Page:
distribution of the agent in the phalanges of horses.
Further studies are required to ascertain whether
these findings apply to delivery of therapeutic agents
in infected tissues via IOT or IVT. (Am J Vet Res
Objective—To assess phylogenetic relationships
among Mycobacterium bovis isolates by use of random
amplified polymorphic DNA polymerase chain
reaction (RAPD-PCR) fingerprinting and to relate genetic
profiles of isolates to epidemiologic characteristics.
Animals—400 cattle with tuberculosis.
Procedure—Mycobacterium bovis was isolated from
various organs of cattle slaughtered in 6 geographic
regions of Mexico. Most cattle were adult Holsteins
from large herds that did not participate in a tuberculosis
control program. Four random primers and 2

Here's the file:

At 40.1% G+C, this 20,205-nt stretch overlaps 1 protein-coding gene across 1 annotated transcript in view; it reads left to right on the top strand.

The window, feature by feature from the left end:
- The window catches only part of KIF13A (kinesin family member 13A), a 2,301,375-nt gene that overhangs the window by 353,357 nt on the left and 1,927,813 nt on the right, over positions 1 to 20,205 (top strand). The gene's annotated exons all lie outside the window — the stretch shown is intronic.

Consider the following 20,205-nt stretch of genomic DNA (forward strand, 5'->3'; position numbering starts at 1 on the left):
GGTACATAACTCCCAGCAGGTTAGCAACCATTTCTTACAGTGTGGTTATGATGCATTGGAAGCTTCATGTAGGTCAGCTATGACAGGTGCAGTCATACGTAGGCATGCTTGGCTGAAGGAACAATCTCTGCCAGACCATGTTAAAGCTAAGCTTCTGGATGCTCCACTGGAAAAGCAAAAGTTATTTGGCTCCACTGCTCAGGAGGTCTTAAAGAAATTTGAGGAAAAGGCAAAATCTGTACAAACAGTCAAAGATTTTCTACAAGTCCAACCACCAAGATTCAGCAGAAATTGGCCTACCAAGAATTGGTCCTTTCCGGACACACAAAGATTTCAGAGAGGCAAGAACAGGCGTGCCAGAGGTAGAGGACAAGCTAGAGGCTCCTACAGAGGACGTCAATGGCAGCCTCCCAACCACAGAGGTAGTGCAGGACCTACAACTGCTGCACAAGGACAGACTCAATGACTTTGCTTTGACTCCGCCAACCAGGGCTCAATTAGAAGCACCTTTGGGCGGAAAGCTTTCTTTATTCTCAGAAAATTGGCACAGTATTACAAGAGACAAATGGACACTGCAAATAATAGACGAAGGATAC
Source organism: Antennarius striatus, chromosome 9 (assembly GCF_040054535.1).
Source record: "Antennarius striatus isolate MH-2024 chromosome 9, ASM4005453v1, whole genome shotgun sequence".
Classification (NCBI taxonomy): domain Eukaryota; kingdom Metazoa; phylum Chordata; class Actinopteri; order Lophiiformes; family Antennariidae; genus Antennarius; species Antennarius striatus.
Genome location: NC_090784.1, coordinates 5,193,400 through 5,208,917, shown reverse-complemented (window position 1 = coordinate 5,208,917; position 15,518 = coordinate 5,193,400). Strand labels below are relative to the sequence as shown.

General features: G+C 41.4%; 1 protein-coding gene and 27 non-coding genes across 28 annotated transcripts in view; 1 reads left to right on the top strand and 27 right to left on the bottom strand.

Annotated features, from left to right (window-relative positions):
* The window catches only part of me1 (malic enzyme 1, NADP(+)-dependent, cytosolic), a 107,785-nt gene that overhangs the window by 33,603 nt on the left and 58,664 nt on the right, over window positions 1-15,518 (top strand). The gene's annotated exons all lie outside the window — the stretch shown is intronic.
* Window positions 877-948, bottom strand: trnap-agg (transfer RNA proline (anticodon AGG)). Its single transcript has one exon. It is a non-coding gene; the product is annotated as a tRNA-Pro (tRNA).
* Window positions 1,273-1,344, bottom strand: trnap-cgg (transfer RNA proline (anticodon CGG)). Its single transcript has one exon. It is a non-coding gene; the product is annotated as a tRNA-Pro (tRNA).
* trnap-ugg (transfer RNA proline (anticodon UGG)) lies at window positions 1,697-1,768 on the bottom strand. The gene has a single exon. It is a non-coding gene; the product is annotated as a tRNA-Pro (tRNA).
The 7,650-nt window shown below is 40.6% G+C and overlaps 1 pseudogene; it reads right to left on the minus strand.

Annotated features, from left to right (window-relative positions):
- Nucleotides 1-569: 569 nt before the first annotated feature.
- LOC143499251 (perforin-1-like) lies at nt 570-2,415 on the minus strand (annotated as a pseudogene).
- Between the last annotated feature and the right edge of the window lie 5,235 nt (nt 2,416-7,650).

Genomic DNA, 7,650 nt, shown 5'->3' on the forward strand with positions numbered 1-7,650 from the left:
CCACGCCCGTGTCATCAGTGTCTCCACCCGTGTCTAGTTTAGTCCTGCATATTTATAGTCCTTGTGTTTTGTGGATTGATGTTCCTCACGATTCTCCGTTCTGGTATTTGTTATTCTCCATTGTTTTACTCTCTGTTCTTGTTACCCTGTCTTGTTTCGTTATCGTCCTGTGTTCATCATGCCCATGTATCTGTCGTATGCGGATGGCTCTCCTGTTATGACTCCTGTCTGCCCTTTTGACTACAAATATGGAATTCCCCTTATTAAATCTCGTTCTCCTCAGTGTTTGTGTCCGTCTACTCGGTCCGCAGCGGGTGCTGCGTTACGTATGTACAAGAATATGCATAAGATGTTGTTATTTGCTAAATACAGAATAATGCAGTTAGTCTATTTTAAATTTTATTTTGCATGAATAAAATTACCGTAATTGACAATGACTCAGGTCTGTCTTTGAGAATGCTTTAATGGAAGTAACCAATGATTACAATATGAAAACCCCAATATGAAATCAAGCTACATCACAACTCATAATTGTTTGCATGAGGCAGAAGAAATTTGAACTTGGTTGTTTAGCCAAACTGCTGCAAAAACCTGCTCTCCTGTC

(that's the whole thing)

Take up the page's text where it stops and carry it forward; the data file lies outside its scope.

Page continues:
selected primers were used in RAPD-PCR fingerprinting
of 88 isolates. Pairwise genetic distance between
isolates was obtained and subjected to cluster analysis
with bootstrapping to test for levels of support.
Results—98 different fragments were obtained; there
was broad genetic diversity among isolates, and each
isolate had a unique RAPD-genotype, including those
originating from the same herd. Clustering by geographic
location, affected organ, or severity of lesion
was not detected. Linkage disequilibrium analysis suggested
that M bovis was highly clonal and that mutations
develop at a rapid rate among isolates.
Conclusions and Clinical Relevance—Use of RAPDPCR
could not differentiate M bovis isolates by epidemiologic
characteristics or identify common
sources of infection. (Am J Vet Res 2000;61:90–95)